Michigan Medical Marijuana Legislation
Is medical marijuana headed for state regulation?
Under a three-bill package currently making its way through the state Legislature, Michigan could soon have a state-regulated medical marijuana industry.
The legislation, House Bills 4209, 4210 and 4827, would license medical marijuana dispensaries in communities that want them. The bills would also permit non-smokable forms of marijuana and create a seed-to-sale tracking system for cannabis plants.
In addition, the proposals would impose an 8 percent tax on retail sales. The tax revenue would be divided between local municipalities, counties, sheriffs and the state’s general fund.
The dispensary legislation, House Bill 4209, would establish a five-tier licensing system for dispensaries, growers, testing labs, processors and so-called “secure transporters.” The governor would appoint a five-member board to handle the licensing and licensing fees would help support regulation and enforcement.
The tracking legislation, House Bill 4210, would authorize spending money from the Michigan Medical Marihuana Fund to create and maintain a marijuana tracking information system. This system is required under proposed HB 4827. The House Fiscal Agency has estimated the tracking system will cost about $227 for each registered patient, excluding other fees and taxes.
The bills would also create a separate set of regulations for medical marijuana businesses and impose criminal penalties for violators. In theory, these regulations may apply to recreational marijuana sales, if those are eventually legalized.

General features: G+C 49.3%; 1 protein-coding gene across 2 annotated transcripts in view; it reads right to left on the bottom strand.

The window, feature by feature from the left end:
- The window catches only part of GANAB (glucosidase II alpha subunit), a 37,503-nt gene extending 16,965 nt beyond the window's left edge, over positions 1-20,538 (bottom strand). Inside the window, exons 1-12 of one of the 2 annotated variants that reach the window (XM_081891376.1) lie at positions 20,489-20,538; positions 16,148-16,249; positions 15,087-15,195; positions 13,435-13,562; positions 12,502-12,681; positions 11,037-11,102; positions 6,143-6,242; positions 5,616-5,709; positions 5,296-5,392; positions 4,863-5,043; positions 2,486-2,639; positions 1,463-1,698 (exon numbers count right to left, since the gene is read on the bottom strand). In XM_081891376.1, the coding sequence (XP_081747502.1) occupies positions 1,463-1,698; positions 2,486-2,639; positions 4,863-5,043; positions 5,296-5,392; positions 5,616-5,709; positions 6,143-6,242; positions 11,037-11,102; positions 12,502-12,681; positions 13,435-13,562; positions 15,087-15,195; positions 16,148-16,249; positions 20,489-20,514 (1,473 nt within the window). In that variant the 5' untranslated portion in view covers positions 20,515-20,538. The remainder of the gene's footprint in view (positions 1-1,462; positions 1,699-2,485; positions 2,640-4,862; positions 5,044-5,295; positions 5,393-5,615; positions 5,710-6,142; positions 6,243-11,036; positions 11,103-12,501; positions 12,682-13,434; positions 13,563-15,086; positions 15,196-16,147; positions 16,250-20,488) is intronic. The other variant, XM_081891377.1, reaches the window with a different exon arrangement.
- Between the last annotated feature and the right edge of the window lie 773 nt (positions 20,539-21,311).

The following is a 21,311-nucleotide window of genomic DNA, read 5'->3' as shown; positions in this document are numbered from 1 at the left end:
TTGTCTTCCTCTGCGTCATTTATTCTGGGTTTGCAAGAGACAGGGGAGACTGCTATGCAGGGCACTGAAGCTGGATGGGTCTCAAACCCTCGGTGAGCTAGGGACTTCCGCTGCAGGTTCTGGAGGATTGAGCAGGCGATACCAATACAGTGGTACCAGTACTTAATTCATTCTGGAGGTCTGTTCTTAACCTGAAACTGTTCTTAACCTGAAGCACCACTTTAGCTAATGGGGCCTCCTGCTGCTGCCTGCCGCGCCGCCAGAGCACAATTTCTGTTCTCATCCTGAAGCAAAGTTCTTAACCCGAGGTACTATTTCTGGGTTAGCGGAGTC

Both supporters and non-supporters of the legislation spoke at a recent House Judiciary Committee hearing.
Medical marijuana patients said they generally favor the idea of dispensaries and non-smokable forms of cannabis because it would give them better access to their medicine.
Certain law enforcement groups acknowledged the bills are an improvement over prior proposals. However, they said concerns remain about purportedly increasing access to marijuana.
Meanwhile, some medical marijuana activists said they do not support the legislation. They questioned the tiered system and the “secure transporter” license, which they said would function much like beer and wine wholesale distributors.
Others claimed the cost of regulation will be passed on to patients, who may go to the black market if prices are too high. They also pointed out that Michigan does not tax most other forms of medicine.
House Bill 4209 and House Bill 4210 were reported out of the House Judiciary Committee on Sept. 22 with substitute language. House Bill 4827 was reported out of the same committee without amendment.
The bills have now moved on to the full House.